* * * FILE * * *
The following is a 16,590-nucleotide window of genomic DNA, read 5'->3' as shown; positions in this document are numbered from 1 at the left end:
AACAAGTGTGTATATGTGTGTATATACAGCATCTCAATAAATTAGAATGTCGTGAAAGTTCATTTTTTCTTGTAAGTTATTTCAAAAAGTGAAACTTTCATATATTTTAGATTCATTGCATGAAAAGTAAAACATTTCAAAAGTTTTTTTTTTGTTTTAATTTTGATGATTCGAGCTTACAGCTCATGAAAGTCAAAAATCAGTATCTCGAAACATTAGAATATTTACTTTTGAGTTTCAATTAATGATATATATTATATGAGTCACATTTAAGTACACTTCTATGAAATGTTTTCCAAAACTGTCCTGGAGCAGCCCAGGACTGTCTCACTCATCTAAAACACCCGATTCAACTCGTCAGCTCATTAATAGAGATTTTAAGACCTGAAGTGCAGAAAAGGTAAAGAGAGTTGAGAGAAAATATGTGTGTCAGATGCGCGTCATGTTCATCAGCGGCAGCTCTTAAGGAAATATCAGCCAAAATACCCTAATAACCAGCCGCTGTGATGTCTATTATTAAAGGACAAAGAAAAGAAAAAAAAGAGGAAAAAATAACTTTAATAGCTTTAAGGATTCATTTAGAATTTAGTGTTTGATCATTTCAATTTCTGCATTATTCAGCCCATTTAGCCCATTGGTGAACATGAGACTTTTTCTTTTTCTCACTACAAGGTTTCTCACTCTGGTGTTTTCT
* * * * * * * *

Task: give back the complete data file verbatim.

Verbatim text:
The following is a 16,590-nucleotide window of genomic DNA, read 5'->3' as shown; positions in this document are numbered from 1 at the left end:
AACAAGTGTGTATATGTGTGTATATACAGCATCTCAATAAATTAGAATGTCGTGAAAGTTCATTTTTTCTTGTAAGTTATTTCAAAAAGTGAAACTTTCATATATTTTAGATTCATTGCATGAAAAGTAAAACATTTCAAAAGTTTTTTTTTTGTTTTAATTTTGATGATTCGAGCTTACAGCTCATGAAAGTCAAAAATCAGTATCTCGAAACATTAGAATATTTACTTTTGAGTTTCAATTAATGATATATATTATATGAGTCACATTTAAGTACACTTCTATGAAATGTTTTCCAAAACTGTCCTGGAGCAGCCCAGGACTGTCTCACTCATCTAAAACACCCGATTCAACTCGTCAGCTCATTAATAGAGATTTTAAGACCTGAAGTGCAGAAAAGGTAAAGAGAGTTGAGAGAAAATATGTGTGTCAGATGCGCGTCATGTTCATCAGCGGCAGCTCTTAAGGAAATATCAGCCAAAATACCCTAATAACCAGCCGCTGTGATGTCTATTATTAAAGGACAAAGAAAAGAAAAAAAAGAGGAAAAAATAACTTTAATAGCTTTAAGGATTCATTTAGAATTTAGTGTTTGATCATTTCAATTTCTGCATTATTCAGCCCATTTAGCCCATTGGTGAACATGAGACTTTTTCTTTTTCTCACTACAAGGTTTCTCACTCTGGTGTTTTCT